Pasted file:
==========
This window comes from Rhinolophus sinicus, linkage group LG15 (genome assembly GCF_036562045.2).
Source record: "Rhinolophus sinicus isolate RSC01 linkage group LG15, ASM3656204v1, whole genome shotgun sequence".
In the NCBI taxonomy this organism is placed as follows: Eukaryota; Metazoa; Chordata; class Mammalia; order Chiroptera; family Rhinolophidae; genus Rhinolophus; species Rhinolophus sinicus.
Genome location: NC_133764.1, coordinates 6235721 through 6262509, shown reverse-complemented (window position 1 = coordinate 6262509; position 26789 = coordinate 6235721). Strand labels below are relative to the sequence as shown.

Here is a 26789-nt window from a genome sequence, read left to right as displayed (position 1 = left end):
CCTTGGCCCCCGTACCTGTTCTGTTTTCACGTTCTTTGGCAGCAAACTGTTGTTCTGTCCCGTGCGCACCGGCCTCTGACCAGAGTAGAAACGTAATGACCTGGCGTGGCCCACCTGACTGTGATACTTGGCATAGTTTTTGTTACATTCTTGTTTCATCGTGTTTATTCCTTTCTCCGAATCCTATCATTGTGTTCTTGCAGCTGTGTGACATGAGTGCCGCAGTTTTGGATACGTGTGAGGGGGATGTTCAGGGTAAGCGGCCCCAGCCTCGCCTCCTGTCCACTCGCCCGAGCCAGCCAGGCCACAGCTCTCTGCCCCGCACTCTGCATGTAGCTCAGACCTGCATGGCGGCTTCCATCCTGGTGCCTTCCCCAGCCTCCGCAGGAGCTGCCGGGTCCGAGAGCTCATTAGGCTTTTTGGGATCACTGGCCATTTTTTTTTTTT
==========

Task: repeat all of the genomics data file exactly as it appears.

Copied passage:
This window comes from Rhinolophus sinicus, linkage group LG15 (genome assembly GCF_036562045.2).
Source record: "Rhinolophus sinicus isolate RSC01 linkage group LG15, ASM3656204v1, whole genome shotgun sequence".
In the NCBI taxonomy this organism is placed as follows: Eukaryota; Metazoa; Chordata; class Mammalia; order Chiroptera; family Rhinolophidae; genus Rhinolophus; species Rhinolophus sinicus.
Genome location: NC_133764.1, coordinates 6235721 through 6262509, shown reverse-complemented (window position 1 = coordinate 6262509; position 26789 = coordinate 6235721). Strand labels below are relative to the sequence as shown.

Here is a 26789-nt window from a genome sequence, read left to right as displayed (position 1 = left end):
CCTTGGCCCCCGTACCTGTTCTGTTTTCACGTTCTTTGGCAGCAAACTGTTGTTCTGTCCCGTGCGCACCGGCCTCTGACCAGAGTAGAAACGTAATGACCTGGCGTGGCCCACCTGACTGTGATACTTGGCATAGTTTTTGTTACATTCTTGTTTCATCGTGTTTATTCCTTTCTCCGAATCCTATCATTGTGTTCTTGCAGCTGTGTGACATGAGTGCCGCAGTTTTGGATACGTGTGAGGGGGATGTTCAGGGTAAGCGGCCCCAGCCTCGCCTCCTGTCCACTCGCCCGAGCCAGCCAGGCCACAGCTCTCTGCCCCGCACTCTGCATGTAGCTCAGACCTGCATGGCGGCTTCCATCCTGGTGCCTTCCCCAGCCTCCGCAGGAGCTGCCGGGTCCGAGAGCTCATTAGGCTTTTTGGGATCACTGGCCATTTTTTTTTTTT